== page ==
The oldest disaster to appear on our list, the Guadalajara train disaster occurred in Mexico, killing 600 of the 900 passengers on board, in 1915. After Venustiana Carranza and Pancho Villa overthrew the then president, Victoriana Huerta, in 1914, Villa wished for the revolution to continue, and in 1915, president Carranza captured Guadalajara and ordered the families of his troops to be brought to them. A train of twenty cars would depart from Colima, packed to the brim with the family members, so packed, passengers clung to the side and roofs, and undercarriages. Sometime during the transportation the engineer lost control as the train gathered speed - resulting in the train taking a plummet down into a deep canyon.
Ufa Train Disaster
Back in 1989 when many of us were still young, or perhaps not thought of yet, an explosion would claim the lives of 575 people, and injuring roughly 800 near the town of Asha - in what would be the deadliest railway accident to occur in Russian history. The explosion would happen when a pipeline began secreting natural gases, mainly that of propane and butane. This highly flammable cloud of fumes became ignited by the sparks from the wheels of two trains. In a tragic turn of events, both trains were carrying many children to and from their vacations.
Balvano Train Disaster
Another accident occurring in the year 1944 known as the Balvano train disaster - in which some 517 people died - was caused when a steam-powered freight train ceased on a steep slope. Carbon monoxide would then vent into the cars, where some 426 illegal passengers were stowed away. After the fall of the fascist government of Benito Mussolini, many opportunists began bartering for commodities from servicemen with fresh fruit and vegetables - so they stowed away on trains to reach their suppliers' farms. With a shortage of coal at the time, railway companies began burning low-grade substitutes, which resulted in the odorless, poisonous gas to be released.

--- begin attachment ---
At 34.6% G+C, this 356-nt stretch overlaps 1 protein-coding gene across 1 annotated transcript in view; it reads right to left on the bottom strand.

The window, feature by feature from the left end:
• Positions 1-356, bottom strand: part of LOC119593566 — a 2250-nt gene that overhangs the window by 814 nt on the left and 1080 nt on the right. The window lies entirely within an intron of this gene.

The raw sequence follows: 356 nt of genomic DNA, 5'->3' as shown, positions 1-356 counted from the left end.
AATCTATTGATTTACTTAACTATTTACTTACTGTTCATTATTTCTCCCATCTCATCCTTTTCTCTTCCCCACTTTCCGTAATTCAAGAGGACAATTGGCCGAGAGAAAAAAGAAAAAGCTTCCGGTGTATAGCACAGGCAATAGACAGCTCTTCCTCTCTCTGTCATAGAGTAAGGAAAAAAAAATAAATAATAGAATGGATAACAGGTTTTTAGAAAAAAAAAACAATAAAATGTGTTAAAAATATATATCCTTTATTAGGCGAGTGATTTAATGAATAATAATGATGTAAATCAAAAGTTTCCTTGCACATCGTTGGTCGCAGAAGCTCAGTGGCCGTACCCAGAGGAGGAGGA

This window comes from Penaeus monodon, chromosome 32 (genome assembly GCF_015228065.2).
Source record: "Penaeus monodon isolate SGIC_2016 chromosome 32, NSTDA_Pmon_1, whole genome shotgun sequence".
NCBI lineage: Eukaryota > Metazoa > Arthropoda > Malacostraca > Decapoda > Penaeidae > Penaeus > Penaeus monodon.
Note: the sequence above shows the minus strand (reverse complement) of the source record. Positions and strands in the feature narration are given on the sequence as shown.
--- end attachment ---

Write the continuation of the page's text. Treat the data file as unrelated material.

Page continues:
Torre del Bierzo Rail Disaster
The village of Torre del Bierzo of Spain's León province, was in for quite a shock back in 1944, as three trains collided within a tunnel. Another case of improper counting involved initially puts the official death toll at a mere 78, but was estimated between 200 and 250 at the time. However, more recent studies have placed the estimate of death well over 500.
The January 14th, 1985 derailing of a train on the Addis Ababa - Djibouti railway, between Arba and Awash, seen five carriages plummet down into a ravine. The crash was estimated to have resulted in the deaths of 428 passengers, and injuring 500 more of the 1000 on board. Currently, this resides as the worst railway accident in African history. The cause of the derailing is believed to be due to excessive speeding of the train as it rounded the curve of the bridge.
Al Ayyat Railway Accident
An eleven car passenger train traveling from Cairo to Luxor caught fire when a gas cylinder exploded in the fifth car. The train, however, was not derailed, and the fire would spread as the train continued to run - with seven of its eleven carriages ablaze, hardly anything but cinders were left behind. Officials released an estimated death count of 383 Egyptian lives. Controversy would arise over the official release, with people saying each of the seven cars were carrying roughly double the maximum capacity of 150 passengers.